It was a mock incident that many participants might have described as a "fun" learning experience, but it was also serious business.

It was a mock incident that many participants might have described as a “fun” learning experience, but it was also serious business.

The scenario centered on an unidentified terrorist using an incendiary device to ignite a potentially lethal fire in a railway tanker car filled with flammable ammonia outside the Arkansas Railroad Museum here Wednesday morning.

Area emergency responders working in unison quickly capped the situation, pretending to shoot down the terrorist after he fled into the museum and then extinguishing the fire and defusing a possibly deadly explosion of the tanker in the process, but not before several railway employees, museum staffers and visitors and emergency workers were “killed” or “injured” in the scenario.

The graphic exercise was so realistic that a couple of federal Homeland Security agents motoring past on Interstate 530 stopped to see what was going on, and then decided to stay, observe and help evaluate.

Wesley Hunt, Jefferson County Office of Emergency Management public information officer, termed the drill “successful.”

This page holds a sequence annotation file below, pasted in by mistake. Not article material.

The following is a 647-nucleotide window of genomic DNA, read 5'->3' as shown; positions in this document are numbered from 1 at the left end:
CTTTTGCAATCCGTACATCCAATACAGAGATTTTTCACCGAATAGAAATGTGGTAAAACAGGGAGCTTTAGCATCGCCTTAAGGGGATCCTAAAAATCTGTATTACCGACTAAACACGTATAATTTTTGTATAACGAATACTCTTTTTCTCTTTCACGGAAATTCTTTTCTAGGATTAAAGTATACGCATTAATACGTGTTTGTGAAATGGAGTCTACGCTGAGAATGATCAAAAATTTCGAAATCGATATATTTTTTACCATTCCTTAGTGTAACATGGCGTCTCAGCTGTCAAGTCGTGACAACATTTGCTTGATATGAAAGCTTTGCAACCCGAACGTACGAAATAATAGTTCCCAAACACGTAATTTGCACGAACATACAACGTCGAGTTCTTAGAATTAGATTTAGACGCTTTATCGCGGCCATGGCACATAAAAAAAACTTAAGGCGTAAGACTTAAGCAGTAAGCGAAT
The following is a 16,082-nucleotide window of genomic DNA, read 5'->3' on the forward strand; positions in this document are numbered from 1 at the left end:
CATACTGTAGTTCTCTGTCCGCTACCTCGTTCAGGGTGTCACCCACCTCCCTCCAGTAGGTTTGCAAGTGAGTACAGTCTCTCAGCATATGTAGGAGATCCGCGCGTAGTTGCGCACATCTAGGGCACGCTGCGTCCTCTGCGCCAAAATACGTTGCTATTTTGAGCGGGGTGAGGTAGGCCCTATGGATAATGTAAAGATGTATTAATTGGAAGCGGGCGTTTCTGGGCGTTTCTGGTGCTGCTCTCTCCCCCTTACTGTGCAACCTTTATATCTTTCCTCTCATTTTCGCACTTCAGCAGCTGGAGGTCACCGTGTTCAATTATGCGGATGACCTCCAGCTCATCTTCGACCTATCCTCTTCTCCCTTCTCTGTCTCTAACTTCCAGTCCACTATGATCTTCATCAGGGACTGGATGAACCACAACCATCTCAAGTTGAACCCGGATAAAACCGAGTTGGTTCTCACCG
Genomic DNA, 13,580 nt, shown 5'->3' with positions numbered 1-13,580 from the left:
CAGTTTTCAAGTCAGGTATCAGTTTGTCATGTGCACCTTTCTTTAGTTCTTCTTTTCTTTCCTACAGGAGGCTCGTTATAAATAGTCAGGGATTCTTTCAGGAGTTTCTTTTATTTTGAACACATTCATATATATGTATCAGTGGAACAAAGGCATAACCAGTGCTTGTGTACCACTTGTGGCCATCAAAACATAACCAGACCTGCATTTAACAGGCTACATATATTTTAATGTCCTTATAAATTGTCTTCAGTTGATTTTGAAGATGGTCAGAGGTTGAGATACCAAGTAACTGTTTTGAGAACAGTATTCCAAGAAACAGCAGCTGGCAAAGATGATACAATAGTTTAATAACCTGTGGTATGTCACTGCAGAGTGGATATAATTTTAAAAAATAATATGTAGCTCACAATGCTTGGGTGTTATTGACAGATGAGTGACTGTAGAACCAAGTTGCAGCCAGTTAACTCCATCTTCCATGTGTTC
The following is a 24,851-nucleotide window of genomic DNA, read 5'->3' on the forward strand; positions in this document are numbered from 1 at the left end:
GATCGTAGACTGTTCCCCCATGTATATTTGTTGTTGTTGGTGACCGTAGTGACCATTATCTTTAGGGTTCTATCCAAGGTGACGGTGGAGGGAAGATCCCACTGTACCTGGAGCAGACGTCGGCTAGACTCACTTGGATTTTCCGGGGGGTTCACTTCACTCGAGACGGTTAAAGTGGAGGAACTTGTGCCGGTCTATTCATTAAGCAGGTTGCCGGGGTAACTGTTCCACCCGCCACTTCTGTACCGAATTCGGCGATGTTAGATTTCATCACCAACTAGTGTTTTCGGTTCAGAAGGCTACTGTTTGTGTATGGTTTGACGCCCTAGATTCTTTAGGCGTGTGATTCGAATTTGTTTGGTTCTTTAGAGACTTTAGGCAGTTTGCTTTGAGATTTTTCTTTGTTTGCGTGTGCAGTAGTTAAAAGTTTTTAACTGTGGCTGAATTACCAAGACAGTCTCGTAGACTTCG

“This all-hazards exercise capitalized, reinforced and provided feedback on the training of the participating agencies,” Hunt said. “It also helped to develop, sustain and provide feedback on the proficiency in the tasks that make up critical emergency response operations. It was a learning opportunity for the responders to examine the unique aspects of responding to all-hazard incidents.”

Some mistakes were made, but those errors were critiqued and transformed into learning opportunities during a follow-up “hotwash” in which participants exchanged viewpoints on how they might do better in a “real life” crisis.

Made possible in part by an Arkansas Department of Emergency Management grant, the event brought out representatives of area law enforcement agencies and fire and rescue services, the American Red Cross, Jefferson Regional Medical Center, ambulance companies and a group of area high school and Southeast Arkansas College students who – complete with “bloody” make-up – portrayed victims of the terrorist’s assault.

At the courthouse, the emergency operations center was activated and officials of Jefferson, Cleveland and Lincoln counties, area municipalities and the state gathered to help oversee the response effort and manage communications with the media and public. Pine Bluff Mayor Carl Redus Jr. was among the elected officials participating.

“It went well,” Hunt said.

He pointed out that the response included actual ambulance transport of victims to JRMC for medical treatment, a hazardous materials team establishing and utilizing a decontamination station, a joint law enforcement SWAT (special weapons and tactical) team to respond to the terrorist, and a deployed Jefferson County Sheriff’s Office boat fleet that monitored the nearby Arkansas River for related criminal activity.

Hunt said Jefferson County OEM Coordinator Karen Quarles was a “primary organizer” of the exercise.